337donaldmcobb
Jan 10, 4:15pm

>336 Nerevarine: Fair enough. However, and this may just be the case for first printings, the slipcase for Dune is not "relatively thin cardboard." It's pretty robust, especially compared to the Call of Cthulhu slipcase. In fact, that was the first thing that jumped out at me - "Why is this slipcase so much flimsier than the one for Dune?"

338Nerevarine
Edited: Jan 10, 4:32pm

>335 fancythings: The standard Edition of Dune is undoubtedly a great success for FS. And from all the posts on Facebook and Instagram, a lot of people find it magnificent. Not sure the dig at Folio is warranted in this case…

Of course it doesn’t hold a candle to the CP Dune, but they are not in the same pricing bracket at all. The Limited Edition on the other hand is another story.

And I did buy both editions (FS LE and CP Unsigned), as >315 wcarter: asked. And while I sold the Folio Limited Edition and will keep the CP edition, they are not thaaaaat far apart production-wise.

Examples :
- Case : I prefer the CP capped slipcase with its blind stamping, blue and orange accents and small circular inset. But the FS case is definitely of better quality material-wise.
- Binding : that’s where CP is far ahead of the FS edition imo. The cloth is of better quality and the huge circular inset image of the sandworm is a sight to behold. I actually prefer the binding/design of FS standard edition compared to the LE.
- Both have top edge stain and a ribbon marker.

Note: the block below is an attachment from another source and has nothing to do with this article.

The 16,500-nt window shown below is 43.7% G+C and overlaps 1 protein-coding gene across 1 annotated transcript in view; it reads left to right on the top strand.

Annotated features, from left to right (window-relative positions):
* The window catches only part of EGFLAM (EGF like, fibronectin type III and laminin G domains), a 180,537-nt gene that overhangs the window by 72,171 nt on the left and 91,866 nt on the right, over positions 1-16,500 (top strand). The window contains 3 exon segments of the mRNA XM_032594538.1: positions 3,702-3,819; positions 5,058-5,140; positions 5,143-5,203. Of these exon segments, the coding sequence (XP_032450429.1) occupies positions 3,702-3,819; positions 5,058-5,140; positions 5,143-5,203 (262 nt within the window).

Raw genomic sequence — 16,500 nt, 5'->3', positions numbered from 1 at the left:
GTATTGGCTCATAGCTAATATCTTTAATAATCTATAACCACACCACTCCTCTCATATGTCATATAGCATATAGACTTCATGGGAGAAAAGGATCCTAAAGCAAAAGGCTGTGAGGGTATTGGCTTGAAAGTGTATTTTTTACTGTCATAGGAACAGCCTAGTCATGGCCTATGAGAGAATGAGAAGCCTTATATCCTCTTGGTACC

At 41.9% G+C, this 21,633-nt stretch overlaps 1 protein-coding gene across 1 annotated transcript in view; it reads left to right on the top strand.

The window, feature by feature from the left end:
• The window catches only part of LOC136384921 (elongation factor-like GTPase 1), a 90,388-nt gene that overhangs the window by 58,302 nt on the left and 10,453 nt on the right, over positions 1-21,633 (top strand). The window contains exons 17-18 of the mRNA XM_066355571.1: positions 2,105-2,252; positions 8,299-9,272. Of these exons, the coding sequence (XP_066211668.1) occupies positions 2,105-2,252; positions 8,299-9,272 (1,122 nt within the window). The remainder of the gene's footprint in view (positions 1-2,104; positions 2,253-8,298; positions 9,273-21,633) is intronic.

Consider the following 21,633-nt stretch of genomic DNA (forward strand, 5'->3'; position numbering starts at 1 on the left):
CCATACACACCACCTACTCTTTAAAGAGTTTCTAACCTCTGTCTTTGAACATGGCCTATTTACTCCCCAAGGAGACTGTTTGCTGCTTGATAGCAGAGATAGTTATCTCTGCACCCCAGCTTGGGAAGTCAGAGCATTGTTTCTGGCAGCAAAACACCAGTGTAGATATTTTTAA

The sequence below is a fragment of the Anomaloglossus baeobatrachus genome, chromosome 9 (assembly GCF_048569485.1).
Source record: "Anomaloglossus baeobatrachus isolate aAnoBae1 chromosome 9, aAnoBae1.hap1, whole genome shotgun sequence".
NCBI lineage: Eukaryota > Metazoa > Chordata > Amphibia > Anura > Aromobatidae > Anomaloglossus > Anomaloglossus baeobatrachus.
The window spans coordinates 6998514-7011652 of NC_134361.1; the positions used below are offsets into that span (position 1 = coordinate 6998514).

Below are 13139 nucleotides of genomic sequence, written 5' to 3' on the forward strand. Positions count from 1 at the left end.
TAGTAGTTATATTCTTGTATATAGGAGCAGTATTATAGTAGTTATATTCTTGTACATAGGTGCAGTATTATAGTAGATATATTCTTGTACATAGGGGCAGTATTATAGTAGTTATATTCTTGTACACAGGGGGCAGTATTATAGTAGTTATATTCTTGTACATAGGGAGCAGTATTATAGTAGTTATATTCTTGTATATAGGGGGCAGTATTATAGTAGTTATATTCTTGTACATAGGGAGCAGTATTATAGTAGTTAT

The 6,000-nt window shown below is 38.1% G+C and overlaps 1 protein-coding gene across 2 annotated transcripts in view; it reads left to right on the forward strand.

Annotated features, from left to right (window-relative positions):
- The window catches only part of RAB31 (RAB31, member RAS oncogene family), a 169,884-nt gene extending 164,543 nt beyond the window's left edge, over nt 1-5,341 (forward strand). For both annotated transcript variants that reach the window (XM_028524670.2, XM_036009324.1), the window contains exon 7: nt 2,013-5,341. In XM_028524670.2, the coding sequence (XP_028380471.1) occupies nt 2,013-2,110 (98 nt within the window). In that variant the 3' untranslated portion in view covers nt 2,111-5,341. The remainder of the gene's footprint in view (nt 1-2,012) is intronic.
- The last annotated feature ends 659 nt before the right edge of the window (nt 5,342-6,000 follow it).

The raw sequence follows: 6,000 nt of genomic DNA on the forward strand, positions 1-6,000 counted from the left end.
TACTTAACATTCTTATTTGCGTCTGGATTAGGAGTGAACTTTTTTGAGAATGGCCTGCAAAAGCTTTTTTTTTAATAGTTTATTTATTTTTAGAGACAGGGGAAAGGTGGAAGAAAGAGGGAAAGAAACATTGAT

- Paper stock : they’re pretty similar imo. FS Abbey Pure Rough is equivalent to Mohawk Superfine for me.
- Both are printed in 2 colors throughout.
- Endpapers : CP endpapers are illustrated (both with a different illustration, which is nice). FS LE has gold ink motif endpapers with a kind of texture. I think they are of better quality.
- Map : While I prefer the map visually on CP Dune (simply because it is more colorful), I prefer having a seperate (and bigger) map like the one from FS LE.
- Illustrations : both have great illustrations and artstyles imo. A shame that there wasn’t more unique illustrations in the FS LE (to further make it stand against the standard edition).

All in all, it’s a matter of tastes and opinions. But as someone who owned both (and prefer the CP edition), both are not that far apart.

339Nerevarine
Edited: Jan 10, 4:29pm

>337 donaldmcobb: Mmmm it might indeed be a case of first printing. Because my fifth printing edition of Dune has a fairly flimsy slipcase, pretty similar to Cthulhu. Let’s say they made far better slipcases quality-wise on some other titles in the same price-range (Anansi Boys for example).

340fancythings
Edited: Jan 10, 4:44pm

>338 Nerevarine: I hear you, but respectfully disagree. I think my CP signed Dune edition is way, way , way, way, way better than FS dune limited, which seems like copy and paste of their regular edition with some different colors, slipcase and art prints, which I never liked. CP Dune much darker, with much better and fitting the story illustrations. Nebula binding in mine just magnificent to the touch and pleasure to hold. Slipcase is reversible and Cosway binding is incredible. Paper feels incredible and so is texture of illustrations. I’m sure I’m still missing a lot of other details. I think that FS limited edition can’t even come close to CP both signed and unsigned. CP Dune is in a different league altogether and cant be compared to FS limited. CP is what a Fine press all about, while FS limited was just a cheap money grab without any competition back then.